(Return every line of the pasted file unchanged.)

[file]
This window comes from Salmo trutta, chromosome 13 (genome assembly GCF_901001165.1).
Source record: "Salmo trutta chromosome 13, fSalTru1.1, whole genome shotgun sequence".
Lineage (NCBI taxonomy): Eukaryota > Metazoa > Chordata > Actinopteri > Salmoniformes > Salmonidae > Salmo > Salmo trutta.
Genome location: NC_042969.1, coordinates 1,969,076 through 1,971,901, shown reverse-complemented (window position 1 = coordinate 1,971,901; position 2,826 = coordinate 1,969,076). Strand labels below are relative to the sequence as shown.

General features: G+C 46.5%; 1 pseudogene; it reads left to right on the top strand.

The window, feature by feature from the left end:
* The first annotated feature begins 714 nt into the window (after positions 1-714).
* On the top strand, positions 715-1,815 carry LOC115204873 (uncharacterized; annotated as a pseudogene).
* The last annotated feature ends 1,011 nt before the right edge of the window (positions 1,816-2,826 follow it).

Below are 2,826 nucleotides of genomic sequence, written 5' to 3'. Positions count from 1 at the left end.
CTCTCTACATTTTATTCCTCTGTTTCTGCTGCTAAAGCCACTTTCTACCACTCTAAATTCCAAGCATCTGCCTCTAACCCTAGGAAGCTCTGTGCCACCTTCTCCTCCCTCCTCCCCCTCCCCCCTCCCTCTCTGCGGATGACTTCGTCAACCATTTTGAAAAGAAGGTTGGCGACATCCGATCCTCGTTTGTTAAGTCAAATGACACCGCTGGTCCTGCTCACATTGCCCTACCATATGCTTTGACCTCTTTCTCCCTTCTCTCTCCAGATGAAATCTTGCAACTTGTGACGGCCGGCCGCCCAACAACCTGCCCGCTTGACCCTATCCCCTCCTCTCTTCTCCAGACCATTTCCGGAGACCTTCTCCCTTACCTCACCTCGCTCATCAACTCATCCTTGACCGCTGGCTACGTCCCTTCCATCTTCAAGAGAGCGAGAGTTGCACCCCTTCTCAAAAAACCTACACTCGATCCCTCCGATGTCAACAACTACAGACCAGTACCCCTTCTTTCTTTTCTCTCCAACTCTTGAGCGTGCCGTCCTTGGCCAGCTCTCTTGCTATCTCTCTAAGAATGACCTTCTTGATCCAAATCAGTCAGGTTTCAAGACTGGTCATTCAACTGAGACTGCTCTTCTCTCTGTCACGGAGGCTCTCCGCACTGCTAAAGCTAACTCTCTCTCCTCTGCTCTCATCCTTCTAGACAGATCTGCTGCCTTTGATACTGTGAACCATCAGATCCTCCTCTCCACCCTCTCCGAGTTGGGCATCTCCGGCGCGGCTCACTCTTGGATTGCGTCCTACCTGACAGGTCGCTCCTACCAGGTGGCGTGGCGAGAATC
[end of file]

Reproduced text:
This window comes from Salmo trutta, chromosome 13 (genome assembly GCF_901001165.1).
Source record: "Salmo trutta chromosome 13, fSalTru1.1, whole genome shotgun sequence".
Lineage (NCBI taxonomy): Eukaryota > Metazoa > Chordata > Actinopteri > Salmoniformes > Salmonidae > Salmo > Salmo trutta.
Genome location: NC_042969.1, coordinates 1,969,076 through 1,971,901, shown reverse-complemented (window position 1 = coordinate 1,971,901; position 2,826 = coordinate 1,969,076). Strand labels below are relative to the sequence as shown.

General features: G+C 46.5%; 1 pseudogene; it reads left to right on the top strand.

The window, feature by feature from the left end:
* The first annotated feature begins 714 nt into the window (after positions 1-714).
* On the top strand, positions 715-1,815 carry LOC115204873 (uncharacterized; annotated as a pseudogene).
* The last annotated feature ends 1,011 nt before the right edge of the window (positions 1,816-2,826 follow it).

Below are 2,826 nucleotides of genomic sequence, written 5' to 3'. Positions count from 1 at the left end.
CTCTCTACATTTTATTCCTCTGTTTCTGCTGCTAAAGCCACTTTCTACCACTCTAAATTCCAAGCATCTGCCTCTAACCCTAGGAAGCTCTGTGCCACCTTCTCCTCCCTCCTCCCCCTCCCCCCTCCCTCTCTGCGGATGACTTCGTCAACCATTTTGAAAAGAAGGTTGGCGACATCCGATCCTCGTTTGTTAAGTCAAATGACACCGCTGGTCCTGCTCACATTGCCCTACCATATGCTTTGACCTCTTTCTCCCTTCTCTCTCCAGATGAAATCTTGCAACTTGTGACGGCCGGCCGCCCAACAACCTGCCCGCTTGACCCTATCCCCTCCTCTCTTCTCCAGACCATTTCCGGAGACCTTCTCCCTTACCTCACCTCGCTCATCAACTCATCCTTGACCGCTGGCTACGTCCCTTCCATCTTCAAGAGAGCGAGAGTTGCACCCCTTCTCAAAAAACCTACACTCGATCCCTCCGATGTCAACAACTACAGACCAGTACCCCTTCTTTCTTTTCTCTCCAACTCTTGAGCGTGCCGTCCTTGGCCAGCTCTCTTGCTATCTCTCTAAGAATGACCTTCTTGATCCAAATCAGTCAGGTTTCAAGACTGGTCATTCAACTGAGACTGCTCTTCTCTCTGTCACGGAGGCTCTCCGCACTGCTAAAGCTAACTCTCTCTCCTCTGCTCTCATCCTTCTAGACAGATCTGCTGCCTTTGATACTGTGAACCATCAGATCCTCCTCTCCACCCTCTCCGAGTTGGGCATCTCCGGCGCGGCTCACTCTTGGATTGCGTCCTACCTGACAGGTCGCTCCTACCAGGTGGCGTGGCGAGAATC